Ankara fears economic effects of crisis with Germany

Sunday 30/07/2017
Not really talking. Turkish Foreign Minister Mevlut Cavusoglu (R) meets with his German counterpart Sigmar Gabriel in Berlin, last March. (Reuters)

Istanbul - After more than a year of rocky diplomacy, the relationship between NATO allies and major trade partners Turkey and Germany has come to a head over the arrest of IT consultant and German citizen Peter Steudtner.
He was taken into custody dur­ing a crackdown on a human rights workshop on an island off Istanbul. Ankara fingered Steudtner, who was jailed with seven others pend­ing trial, for links to unspecified ter­rorist groups, an accusation seen as “incomprehensible” in Berlin.
German Foreign Minister Sigmar Gabriel reacted to the arrest by say­ing: “We can’t continue as we have done until now.”
“We need to be clearer than we have been until now so those re­sponsible in Ankara understand that such policies are not without consequences,” he said, warning German citizens to “exercise ex­treme caution” when travelling to Turkey as “arrests could target any­one.”
German Finance Minister Wolf­gang Schauble has drawn parallels between the situation in Turkey and the repression in former East Germany and Justice Minister Hei­ko Maas said anyone travelling to the country would “unfortunately not spend their holiday in a state of law.”
In a rare show of cross-party unity, German politicians across the spec­trum supported a harsher stance against Turkey, with some, includ­ing Social Democratic Party (SPD) chancellor candidate Martin Schulz and Horst Seehofer, the leader of Bavaria’s right-wing Christian So­cial Union (CSU), demanding an end to financial aid to Turkey. German President Frank-Walter Steinmeier suggested tougher measures and a strong message for Ankara were “a question of self-respect.”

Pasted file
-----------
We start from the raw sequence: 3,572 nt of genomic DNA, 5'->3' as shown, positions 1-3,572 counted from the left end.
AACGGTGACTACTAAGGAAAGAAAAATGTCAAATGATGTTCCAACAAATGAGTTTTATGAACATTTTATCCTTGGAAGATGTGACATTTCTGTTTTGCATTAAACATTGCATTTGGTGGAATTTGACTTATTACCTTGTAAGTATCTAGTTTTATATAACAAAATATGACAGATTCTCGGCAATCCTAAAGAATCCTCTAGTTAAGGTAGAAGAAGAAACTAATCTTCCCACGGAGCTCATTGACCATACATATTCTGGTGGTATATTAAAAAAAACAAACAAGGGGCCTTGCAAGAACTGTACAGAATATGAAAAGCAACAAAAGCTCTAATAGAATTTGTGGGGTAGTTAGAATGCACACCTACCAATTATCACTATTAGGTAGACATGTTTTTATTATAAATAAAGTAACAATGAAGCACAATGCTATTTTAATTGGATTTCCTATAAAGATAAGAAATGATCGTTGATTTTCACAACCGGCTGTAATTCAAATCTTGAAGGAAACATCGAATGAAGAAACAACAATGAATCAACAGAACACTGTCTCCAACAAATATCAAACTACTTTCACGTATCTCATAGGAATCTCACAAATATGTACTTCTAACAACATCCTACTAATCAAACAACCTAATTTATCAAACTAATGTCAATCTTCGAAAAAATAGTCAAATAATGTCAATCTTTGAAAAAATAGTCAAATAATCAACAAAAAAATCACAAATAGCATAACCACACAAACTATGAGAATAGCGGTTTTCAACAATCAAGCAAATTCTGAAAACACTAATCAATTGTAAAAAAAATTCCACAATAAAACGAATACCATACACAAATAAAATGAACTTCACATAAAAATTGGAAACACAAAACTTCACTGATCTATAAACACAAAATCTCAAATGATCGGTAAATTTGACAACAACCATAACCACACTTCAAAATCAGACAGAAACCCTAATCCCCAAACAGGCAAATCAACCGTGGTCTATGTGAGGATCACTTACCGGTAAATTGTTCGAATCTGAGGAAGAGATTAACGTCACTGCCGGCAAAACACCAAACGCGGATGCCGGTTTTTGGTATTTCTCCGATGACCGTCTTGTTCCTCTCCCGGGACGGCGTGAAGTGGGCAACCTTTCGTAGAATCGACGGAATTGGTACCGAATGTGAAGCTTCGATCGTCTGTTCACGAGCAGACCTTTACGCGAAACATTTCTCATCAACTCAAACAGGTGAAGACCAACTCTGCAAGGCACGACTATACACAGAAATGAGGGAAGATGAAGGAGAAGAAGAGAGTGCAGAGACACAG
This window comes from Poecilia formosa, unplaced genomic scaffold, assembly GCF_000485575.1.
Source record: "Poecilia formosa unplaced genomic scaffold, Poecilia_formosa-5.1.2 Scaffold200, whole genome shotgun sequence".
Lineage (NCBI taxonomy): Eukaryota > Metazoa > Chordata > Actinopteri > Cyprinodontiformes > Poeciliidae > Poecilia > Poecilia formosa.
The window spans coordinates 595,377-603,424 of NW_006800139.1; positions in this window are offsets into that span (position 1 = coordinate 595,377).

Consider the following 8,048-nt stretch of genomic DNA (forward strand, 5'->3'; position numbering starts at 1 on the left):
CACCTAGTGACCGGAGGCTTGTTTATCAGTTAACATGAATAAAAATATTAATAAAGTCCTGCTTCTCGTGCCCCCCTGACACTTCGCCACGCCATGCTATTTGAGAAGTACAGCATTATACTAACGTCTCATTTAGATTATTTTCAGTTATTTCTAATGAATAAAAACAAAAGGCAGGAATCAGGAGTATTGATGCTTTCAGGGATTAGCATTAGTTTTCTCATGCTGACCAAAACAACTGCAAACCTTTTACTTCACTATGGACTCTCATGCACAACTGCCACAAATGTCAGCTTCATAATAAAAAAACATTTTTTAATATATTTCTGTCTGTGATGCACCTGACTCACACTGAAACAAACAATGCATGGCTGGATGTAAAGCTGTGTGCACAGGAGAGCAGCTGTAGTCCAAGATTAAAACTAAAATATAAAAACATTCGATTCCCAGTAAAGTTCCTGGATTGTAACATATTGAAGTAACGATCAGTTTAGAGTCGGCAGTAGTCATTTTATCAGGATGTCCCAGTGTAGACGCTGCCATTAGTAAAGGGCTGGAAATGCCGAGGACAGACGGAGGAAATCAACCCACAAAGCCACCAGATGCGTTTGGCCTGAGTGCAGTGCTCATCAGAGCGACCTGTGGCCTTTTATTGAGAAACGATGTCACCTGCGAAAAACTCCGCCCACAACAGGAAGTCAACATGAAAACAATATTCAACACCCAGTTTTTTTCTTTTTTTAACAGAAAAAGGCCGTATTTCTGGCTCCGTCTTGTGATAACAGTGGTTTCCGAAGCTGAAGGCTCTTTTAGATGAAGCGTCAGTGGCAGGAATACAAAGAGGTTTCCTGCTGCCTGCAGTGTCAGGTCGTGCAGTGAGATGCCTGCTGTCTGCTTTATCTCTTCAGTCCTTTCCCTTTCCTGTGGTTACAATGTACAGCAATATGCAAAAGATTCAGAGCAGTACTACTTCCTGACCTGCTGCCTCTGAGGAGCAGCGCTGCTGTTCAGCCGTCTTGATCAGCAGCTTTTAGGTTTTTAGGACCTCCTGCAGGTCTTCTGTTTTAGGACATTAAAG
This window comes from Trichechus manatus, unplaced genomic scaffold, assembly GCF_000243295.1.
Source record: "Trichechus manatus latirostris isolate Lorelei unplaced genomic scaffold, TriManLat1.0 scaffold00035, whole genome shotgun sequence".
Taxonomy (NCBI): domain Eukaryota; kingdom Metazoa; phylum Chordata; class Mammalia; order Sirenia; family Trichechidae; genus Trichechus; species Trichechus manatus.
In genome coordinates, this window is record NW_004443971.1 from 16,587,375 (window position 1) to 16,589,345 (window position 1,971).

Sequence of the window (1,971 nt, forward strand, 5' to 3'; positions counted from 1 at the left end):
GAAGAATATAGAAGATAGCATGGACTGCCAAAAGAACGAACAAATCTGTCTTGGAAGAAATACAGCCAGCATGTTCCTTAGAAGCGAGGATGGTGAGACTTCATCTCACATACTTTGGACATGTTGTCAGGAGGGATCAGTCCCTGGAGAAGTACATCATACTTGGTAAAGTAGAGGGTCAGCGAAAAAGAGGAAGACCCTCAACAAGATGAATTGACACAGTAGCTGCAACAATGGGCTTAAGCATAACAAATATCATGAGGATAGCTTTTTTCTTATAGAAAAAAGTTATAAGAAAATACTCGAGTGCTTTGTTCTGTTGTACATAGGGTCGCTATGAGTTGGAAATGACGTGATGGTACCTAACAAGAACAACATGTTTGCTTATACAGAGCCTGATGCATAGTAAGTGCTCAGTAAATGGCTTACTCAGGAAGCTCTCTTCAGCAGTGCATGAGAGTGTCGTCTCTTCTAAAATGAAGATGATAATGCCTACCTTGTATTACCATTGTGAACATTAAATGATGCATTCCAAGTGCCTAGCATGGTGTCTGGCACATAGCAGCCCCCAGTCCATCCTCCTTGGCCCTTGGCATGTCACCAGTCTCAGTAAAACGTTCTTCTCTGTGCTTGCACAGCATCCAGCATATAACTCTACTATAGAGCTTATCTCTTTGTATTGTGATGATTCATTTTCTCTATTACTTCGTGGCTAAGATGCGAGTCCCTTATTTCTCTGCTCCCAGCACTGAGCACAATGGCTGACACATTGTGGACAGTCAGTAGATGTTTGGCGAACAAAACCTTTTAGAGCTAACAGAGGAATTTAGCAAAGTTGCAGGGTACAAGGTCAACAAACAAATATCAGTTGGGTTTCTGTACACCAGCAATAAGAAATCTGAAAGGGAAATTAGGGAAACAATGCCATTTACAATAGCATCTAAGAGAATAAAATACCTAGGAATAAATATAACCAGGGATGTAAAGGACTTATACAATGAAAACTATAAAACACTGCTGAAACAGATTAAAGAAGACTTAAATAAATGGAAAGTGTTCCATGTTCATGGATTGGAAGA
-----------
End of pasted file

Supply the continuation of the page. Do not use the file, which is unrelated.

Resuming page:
Tensions between the two coun­tries have been running high over Germany’s decision to recognise the Armenian genocide in a June 2016 resolution, the arrest of Turkish- German correspondent Deniz Yucel on terrorism-related charges and Ankara’s refusal to allow German MPs to visit German soldiers at two airbases in Turkey.
While Berlin relied on de-escala­tion, Turkey stepped up the rheto­ric. When several German cities banned Turkish ministers and MPs from having election rallies ahead of the referendum in April, Turk­ish President Recep Tayyip Erdogan accused German Chancellor Angela Merkel of “Nazi methods.”
Turkey also accused Germany of harbouring members of the out­lawed Kurdistan Workers’ Party (PKK), a listed terrorist organisation in the European Union, and follow­ers of US-based cleric Fethullah Gu­len, whom Ankara blames for the 2016 coup attempt.
Ankara has sought to limit the fallout of the latest crisis. The Turk­ish government has withdrawn a blacklist of several hundred Ger­man companies it accused of links to the Gulen network and several high-ranking government officials hurried to guarantee that no Ger­man company would face investi­gations or other difficulties in the country.